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The winners of the European Union Prize for Literature included Kevin Barry from Ireland, who won for his novel`City of Bohane`.

Kevin Berry
Kevin Barry was born in Limerick and has travelled widely spending time in Cork, Santa Barbara, Barcelona and Liverpool before settling in Sligo.

He has written for many publications, including the Sunday Herald, the Irish Examiner, The Guardian, The Irish Times and The Sydney Morning Herald. His short fiction has appeared widely on both sides of the Atlantic. He was awarded the 2007 Rooney Prize for Irish Literature for his debut collection of short stories `There Are Little Kingdoms`, which was published by Stinging Fly Press, Dublin. He was the 2012 winner of the Sunday Times EFG Private Bank Short Story Award.

City of Bohane`City of Bohane` is set 40 years in the future, when the once-great Irish city of Bohane is on its knees, infested by vice and split along tribal lines. There are posh parts of Bohane, but it is in the slums and backstreets of Smoketown, the tower blocks of the Northside Rises and the eerie bogs of Big Nothin’ that the city really lives. For years, Bohane has been in the grip of Logan Hartnett, the dapper godfather of the Hartnett Fancy gang. But his trusted henchmen are getting ambitious, and his missus wants him to give it all up and go straight. And then ther is his mother…

The winners were announced at the Frankfurt Bookfair and other winners included authors from Austria, Croatia, France, Hungary, Ireland,
Italy, Lithuania, Norway, Poland, Portugal, Slovakia and Sweden.

The award ceremony takes place in Brussels on 22nd November 2012.

Anna Kim from Austria won for her novel `Die gefrorene Zeit` (Frozen Time) set in the aftermath of the Kosovo war.

Lada Žigo from Croatia won for her novel `Rulet` (Roulette) which explores how gambling can become the only hope for people living in a society with no prospects.

Laurence Plazenet from France won for `L’amour Seul` (Love Alone) about unrequited love.

Viktor Horváth from Hungary won for `Török Tükör` (Turkish Mirror), an adventure set in 16th-century Hungary, when the country was still ruled by Sultan Suleyman the Magnificent.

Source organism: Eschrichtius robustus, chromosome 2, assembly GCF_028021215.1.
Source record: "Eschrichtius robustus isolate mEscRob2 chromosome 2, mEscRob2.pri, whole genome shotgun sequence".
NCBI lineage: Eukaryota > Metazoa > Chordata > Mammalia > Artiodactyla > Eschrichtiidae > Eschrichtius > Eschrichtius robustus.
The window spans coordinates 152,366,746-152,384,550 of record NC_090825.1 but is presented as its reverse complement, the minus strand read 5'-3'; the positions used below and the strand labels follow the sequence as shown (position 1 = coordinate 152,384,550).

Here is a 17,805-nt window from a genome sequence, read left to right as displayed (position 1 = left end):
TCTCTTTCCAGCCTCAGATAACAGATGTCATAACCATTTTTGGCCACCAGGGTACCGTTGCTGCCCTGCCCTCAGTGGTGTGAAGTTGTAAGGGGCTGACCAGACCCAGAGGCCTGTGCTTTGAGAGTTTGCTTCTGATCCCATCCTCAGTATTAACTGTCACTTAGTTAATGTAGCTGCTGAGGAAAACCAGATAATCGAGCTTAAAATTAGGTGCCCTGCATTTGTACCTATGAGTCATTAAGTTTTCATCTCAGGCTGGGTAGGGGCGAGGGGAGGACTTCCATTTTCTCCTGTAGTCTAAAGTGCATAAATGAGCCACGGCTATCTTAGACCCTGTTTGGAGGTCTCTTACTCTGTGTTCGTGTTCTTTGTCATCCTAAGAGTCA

Emanuele Trevi from Italy won for `Qualcosa di Scritto` (Something Written) which is about a writer living in Rome.

Giedra Radvilavičiūtė from Lithuania won for `Siąnakt aš Miegosiu Prie Sienos` (Tonight I Shall Sleep by the Wall) a collection of short stories dealing with everyday life.

Gunstein Bakke from Norway won for `Maud og Aud: Ein Roman om Trafikk` (Maud and Aud: A Novel on Traffic) which alternates between narrative flashes and poetic descriptions, containing reflections on traffic and the physical aspects of human life in a society where technology has become an increasingly important part of our lives.

Piotr Paziński from Poland won for `Pensjonat` (Boarding House) which describes a day-trip by a young man to a boarding house outside Warsaw. As a small boy, he often spent time there with his granny, and he now encounters several aged guests who remember him as a child.

Afonso Cruz from Portugal won for `A Boneca de Kokoschka` (Kokoschka’s Doll) which is a metaphor for a story of friendship, of how the Other is fundamental for our own identity.

Jana Beňová from Slovakia won for `Cafe Hyena: Plán odprevádzania`(Café Hyena: Seeing People Off) which is an unusual collection of short stories, observations, experiences and memories, amidst which emerges a relationship between a young woman and an ageing man.

Sara Mannheimer from Sweden won for `Handlingen` (The Action) which is the story of a woman who is driven by a desire to conquer The Library, containing the entire global collection of literature.

For more information see here

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